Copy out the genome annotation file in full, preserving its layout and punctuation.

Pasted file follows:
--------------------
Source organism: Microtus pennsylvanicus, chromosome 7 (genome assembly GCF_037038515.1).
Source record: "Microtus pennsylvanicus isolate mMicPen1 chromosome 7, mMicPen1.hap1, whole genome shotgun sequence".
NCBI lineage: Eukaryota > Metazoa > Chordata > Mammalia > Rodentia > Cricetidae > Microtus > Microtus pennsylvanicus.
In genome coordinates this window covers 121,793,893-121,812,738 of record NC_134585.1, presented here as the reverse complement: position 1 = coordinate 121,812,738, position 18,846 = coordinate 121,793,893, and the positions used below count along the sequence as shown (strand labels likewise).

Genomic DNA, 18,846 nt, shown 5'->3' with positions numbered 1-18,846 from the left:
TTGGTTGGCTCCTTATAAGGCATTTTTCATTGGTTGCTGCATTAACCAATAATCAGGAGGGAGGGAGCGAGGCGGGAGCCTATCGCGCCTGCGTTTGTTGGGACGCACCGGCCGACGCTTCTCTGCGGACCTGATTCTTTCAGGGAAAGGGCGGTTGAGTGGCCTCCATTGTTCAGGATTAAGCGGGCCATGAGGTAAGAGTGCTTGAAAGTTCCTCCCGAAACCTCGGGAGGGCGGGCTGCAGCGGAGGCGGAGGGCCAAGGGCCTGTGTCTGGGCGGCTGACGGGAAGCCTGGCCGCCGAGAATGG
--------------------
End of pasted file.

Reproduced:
Source organism: Microtus pennsylvanicus, chromosome 7 (genome assembly GCF_037038515.1).
Source record: "Microtus pennsylvanicus isolate mMicPen1 chromosome 7, mMicPen1.hap1, whole genome shotgun sequence".
NCBI lineage: Eukaryota > Metazoa > Chordata > Mammalia > Rodentia > Cricetidae > Microtus > Microtus pennsylvanicus.
In genome coordinates this window covers 121,793,893-121,812,738 of record NC_134585.1, presented here as the reverse complement: position 1 = coordinate 121,812,738, position 18,846 = coordinate 121,793,893, and the positions used below count along the sequence as shown (strand labels likewise).

Genomic DNA, 18,846 nt, shown 5'->3' with positions numbered 1-18,846 from the left:
TTGGTTGGCTCCTTATAAGGCATTTTTCATTGGTTGCTGCATTAACCAATAATCAGGAGGGAGGGAGCGAGGCGGGAGCCTATCGCGCCTGCGTTTGTTGGGACGCACCGGCCGACGCTTCTCTGCGGACCTGATTCTTTCAGGGAAAGGGCGGTTGAGTGGCCTCCATTGTTCAGGATTAAGCGGGCCATGAGGTAAGAGTGCTTGAAAGTTCCTCCCGAAACCTCGGGAGGGCGGGCTGCAGCGGAGGCGGAGGGCCAAGGGCCTGTGTCTGGGCGGCTGACGGGAAGCCTGGCCGCCGAGAATGG